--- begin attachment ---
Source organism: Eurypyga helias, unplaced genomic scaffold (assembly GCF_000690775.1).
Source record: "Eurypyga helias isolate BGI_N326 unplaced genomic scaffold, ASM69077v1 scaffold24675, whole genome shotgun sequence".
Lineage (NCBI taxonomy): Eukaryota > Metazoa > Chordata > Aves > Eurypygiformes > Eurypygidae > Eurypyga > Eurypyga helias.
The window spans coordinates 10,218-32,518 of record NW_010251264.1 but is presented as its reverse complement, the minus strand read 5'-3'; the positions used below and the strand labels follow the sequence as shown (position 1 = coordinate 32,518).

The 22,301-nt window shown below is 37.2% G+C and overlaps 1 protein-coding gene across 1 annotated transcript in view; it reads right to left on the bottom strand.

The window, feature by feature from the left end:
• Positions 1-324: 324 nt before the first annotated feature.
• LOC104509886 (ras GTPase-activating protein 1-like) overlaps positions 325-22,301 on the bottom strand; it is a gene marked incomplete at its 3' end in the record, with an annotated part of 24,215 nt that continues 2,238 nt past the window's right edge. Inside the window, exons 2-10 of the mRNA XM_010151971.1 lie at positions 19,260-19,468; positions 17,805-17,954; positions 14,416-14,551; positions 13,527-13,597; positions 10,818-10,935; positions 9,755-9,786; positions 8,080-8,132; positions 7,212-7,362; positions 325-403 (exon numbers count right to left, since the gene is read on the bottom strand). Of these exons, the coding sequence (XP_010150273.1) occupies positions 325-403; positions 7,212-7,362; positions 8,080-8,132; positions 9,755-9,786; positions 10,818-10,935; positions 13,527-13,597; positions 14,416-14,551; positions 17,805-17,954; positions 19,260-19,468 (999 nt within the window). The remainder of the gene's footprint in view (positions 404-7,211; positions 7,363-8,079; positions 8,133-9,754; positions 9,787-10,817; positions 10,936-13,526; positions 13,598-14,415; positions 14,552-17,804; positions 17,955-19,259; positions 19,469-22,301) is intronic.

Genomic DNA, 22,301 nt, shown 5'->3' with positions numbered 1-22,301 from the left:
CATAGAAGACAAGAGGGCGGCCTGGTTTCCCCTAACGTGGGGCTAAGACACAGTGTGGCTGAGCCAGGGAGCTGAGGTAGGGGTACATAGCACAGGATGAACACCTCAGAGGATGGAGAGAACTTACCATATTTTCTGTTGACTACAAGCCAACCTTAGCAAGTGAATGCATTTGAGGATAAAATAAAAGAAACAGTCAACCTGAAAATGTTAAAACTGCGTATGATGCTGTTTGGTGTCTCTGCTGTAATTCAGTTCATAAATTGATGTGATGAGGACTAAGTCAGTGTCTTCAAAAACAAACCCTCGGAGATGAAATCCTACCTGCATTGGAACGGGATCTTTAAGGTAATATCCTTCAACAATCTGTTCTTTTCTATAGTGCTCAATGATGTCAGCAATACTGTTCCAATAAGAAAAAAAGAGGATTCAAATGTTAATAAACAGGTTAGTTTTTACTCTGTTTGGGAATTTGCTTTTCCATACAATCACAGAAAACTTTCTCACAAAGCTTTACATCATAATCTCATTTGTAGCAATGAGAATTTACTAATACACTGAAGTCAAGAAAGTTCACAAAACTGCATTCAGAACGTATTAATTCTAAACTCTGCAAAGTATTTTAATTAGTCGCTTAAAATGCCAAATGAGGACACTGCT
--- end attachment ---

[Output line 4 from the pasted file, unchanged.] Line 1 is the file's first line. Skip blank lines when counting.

The window spans coordinates 10,218-32,518 of record NW_010251264.1 but is presented as its reverse complement, the minus strand read 5'-3'; the positions used below and the strand labels follow the sequence as shown (position 1 = coordinate 32,518).